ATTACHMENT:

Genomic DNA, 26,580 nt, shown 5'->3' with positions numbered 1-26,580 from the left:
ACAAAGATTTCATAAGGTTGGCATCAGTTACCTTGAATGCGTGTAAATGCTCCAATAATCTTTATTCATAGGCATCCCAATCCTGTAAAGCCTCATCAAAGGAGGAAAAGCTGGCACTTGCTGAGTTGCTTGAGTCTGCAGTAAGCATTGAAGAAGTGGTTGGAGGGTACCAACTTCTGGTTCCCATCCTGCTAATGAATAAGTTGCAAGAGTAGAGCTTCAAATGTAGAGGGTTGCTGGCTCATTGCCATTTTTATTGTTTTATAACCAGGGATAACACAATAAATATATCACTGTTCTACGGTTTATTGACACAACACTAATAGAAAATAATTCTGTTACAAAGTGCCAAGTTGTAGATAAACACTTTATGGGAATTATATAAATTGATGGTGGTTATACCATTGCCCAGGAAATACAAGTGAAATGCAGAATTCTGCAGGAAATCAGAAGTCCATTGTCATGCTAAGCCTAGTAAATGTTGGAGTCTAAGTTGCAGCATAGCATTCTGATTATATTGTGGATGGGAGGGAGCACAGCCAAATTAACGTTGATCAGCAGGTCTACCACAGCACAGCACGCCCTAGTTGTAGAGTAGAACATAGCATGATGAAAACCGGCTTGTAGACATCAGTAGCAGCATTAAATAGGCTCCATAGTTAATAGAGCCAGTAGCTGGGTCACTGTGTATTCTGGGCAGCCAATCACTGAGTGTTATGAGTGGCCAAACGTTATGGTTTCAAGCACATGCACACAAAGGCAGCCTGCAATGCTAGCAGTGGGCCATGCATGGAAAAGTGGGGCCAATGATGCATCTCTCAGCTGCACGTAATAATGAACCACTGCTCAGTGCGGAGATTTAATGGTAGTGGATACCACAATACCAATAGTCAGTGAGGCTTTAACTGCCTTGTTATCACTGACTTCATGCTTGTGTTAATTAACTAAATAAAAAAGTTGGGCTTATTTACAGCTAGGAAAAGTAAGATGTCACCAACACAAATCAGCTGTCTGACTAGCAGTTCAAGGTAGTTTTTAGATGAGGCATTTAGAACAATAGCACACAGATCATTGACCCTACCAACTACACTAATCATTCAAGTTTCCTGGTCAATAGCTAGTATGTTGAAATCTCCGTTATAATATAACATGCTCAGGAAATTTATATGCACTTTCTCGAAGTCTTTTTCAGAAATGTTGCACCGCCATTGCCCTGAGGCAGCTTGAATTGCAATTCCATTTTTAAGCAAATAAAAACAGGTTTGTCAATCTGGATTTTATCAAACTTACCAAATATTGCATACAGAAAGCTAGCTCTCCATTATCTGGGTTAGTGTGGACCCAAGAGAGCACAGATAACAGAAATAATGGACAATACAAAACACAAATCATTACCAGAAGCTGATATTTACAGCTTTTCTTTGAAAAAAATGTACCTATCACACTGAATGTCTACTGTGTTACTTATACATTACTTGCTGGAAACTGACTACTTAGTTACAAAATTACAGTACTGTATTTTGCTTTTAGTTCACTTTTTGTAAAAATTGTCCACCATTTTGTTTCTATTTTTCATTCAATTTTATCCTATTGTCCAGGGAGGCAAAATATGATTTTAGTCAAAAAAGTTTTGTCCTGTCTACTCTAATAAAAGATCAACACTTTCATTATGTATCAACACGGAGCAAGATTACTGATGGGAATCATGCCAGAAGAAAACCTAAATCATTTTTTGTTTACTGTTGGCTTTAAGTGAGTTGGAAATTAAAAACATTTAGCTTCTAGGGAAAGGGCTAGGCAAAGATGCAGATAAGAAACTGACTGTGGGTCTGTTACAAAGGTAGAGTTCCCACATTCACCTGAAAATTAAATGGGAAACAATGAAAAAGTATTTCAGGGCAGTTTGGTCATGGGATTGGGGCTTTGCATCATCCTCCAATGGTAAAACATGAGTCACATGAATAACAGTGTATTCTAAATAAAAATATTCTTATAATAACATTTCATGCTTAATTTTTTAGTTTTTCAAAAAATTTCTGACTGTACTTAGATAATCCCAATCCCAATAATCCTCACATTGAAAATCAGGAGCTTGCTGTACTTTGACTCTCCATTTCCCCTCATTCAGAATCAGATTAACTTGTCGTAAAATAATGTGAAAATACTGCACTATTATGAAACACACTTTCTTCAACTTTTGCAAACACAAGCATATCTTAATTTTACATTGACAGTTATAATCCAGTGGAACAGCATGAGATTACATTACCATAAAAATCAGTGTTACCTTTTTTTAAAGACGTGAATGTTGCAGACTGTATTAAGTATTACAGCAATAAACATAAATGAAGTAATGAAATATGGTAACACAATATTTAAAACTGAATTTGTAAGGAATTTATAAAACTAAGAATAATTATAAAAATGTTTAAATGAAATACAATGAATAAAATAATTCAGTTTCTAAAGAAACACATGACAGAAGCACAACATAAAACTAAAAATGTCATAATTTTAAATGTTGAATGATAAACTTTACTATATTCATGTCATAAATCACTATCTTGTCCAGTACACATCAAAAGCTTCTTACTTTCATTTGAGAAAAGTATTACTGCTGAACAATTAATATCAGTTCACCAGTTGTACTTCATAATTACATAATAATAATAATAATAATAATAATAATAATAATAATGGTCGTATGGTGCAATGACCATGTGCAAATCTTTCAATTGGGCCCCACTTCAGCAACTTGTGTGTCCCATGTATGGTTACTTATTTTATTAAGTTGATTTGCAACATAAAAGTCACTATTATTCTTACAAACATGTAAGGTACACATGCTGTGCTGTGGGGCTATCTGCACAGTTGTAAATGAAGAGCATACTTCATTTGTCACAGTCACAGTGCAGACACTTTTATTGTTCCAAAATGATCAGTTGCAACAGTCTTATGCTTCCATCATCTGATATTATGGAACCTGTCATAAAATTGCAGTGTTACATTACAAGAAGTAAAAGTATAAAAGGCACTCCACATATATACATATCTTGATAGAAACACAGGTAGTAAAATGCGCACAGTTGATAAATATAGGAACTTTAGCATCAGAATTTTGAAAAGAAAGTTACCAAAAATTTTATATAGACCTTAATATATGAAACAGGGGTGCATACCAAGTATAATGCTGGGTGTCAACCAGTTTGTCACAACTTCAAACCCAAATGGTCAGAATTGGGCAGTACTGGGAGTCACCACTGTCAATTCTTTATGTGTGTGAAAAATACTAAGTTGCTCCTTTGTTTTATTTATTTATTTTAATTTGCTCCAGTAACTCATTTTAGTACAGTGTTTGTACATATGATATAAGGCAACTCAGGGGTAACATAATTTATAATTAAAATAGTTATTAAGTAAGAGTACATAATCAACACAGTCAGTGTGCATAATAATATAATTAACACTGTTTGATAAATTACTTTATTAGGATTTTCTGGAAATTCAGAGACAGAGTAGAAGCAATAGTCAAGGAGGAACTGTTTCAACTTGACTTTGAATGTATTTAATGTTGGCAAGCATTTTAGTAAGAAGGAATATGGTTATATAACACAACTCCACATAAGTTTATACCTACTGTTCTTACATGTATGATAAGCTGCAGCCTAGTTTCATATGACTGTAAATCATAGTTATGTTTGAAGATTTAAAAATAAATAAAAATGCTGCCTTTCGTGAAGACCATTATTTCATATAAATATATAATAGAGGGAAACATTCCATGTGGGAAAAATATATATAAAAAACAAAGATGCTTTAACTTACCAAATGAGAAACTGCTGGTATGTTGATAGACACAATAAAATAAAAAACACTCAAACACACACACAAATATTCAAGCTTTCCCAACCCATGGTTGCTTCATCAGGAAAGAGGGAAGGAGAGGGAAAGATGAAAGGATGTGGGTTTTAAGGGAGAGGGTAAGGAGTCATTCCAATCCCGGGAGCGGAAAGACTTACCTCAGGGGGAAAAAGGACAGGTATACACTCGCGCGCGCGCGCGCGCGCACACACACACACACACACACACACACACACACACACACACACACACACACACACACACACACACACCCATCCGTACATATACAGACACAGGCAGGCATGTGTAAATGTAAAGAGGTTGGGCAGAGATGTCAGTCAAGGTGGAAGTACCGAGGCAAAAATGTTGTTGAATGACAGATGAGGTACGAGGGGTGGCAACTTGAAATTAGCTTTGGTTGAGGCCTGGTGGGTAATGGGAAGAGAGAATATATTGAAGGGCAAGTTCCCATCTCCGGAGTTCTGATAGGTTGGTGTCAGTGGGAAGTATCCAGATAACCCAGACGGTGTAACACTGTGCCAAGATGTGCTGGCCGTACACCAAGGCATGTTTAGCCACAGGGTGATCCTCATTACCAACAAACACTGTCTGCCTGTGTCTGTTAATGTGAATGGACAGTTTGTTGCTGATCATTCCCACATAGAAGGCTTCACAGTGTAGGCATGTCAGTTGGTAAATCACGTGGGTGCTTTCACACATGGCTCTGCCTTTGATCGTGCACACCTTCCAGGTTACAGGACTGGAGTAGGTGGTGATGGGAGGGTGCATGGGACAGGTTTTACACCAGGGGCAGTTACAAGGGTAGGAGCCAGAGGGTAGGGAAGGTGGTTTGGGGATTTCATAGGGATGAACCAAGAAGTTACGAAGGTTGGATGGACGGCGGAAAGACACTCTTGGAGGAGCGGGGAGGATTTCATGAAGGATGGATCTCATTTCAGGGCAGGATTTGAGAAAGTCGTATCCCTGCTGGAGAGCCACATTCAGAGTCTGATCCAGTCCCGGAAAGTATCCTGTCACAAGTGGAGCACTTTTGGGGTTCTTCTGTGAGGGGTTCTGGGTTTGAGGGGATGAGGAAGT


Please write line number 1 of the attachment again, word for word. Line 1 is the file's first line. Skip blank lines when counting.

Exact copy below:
Genomic DNA, 26,580 nt, shown 5'->3' with positions numbered 1-26,580 from the left: